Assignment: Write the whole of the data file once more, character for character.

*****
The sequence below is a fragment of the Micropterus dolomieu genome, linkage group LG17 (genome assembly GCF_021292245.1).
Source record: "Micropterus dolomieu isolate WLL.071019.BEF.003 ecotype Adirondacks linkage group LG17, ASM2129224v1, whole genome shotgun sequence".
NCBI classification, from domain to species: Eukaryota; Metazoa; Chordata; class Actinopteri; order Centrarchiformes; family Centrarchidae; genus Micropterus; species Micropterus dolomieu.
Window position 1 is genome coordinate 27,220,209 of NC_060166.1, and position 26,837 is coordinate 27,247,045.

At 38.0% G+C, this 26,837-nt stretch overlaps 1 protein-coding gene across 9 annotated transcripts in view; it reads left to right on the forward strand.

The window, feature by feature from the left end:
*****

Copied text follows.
The sequence below is a fragment of the Micropterus dolomieu genome, linkage group LG17 (genome assembly GCF_021292245.1).
Source record: "Micropterus dolomieu isolate WLL.071019.BEF.003 ecotype Adirondacks linkage group LG17, ASM2129224v1, whole genome shotgun sequence".
NCBI classification, from domain to species: Eukaryota; Metazoa; Chordata; class Actinopteri; order Centrarchiformes; family Centrarchidae; genus Micropterus; species Micropterus dolomieu.
Window position 1 is genome coordinate 27,220,209 of NC_060166.1, and position 26,837 is coordinate 27,247,045.

At 38.0% G+C, this 26,837-nt stretch overlaps 1 protein-coding gene across 9 annotated transcripts in view; it reads left to right on the forward strand.

The window, feature by feature from the left end: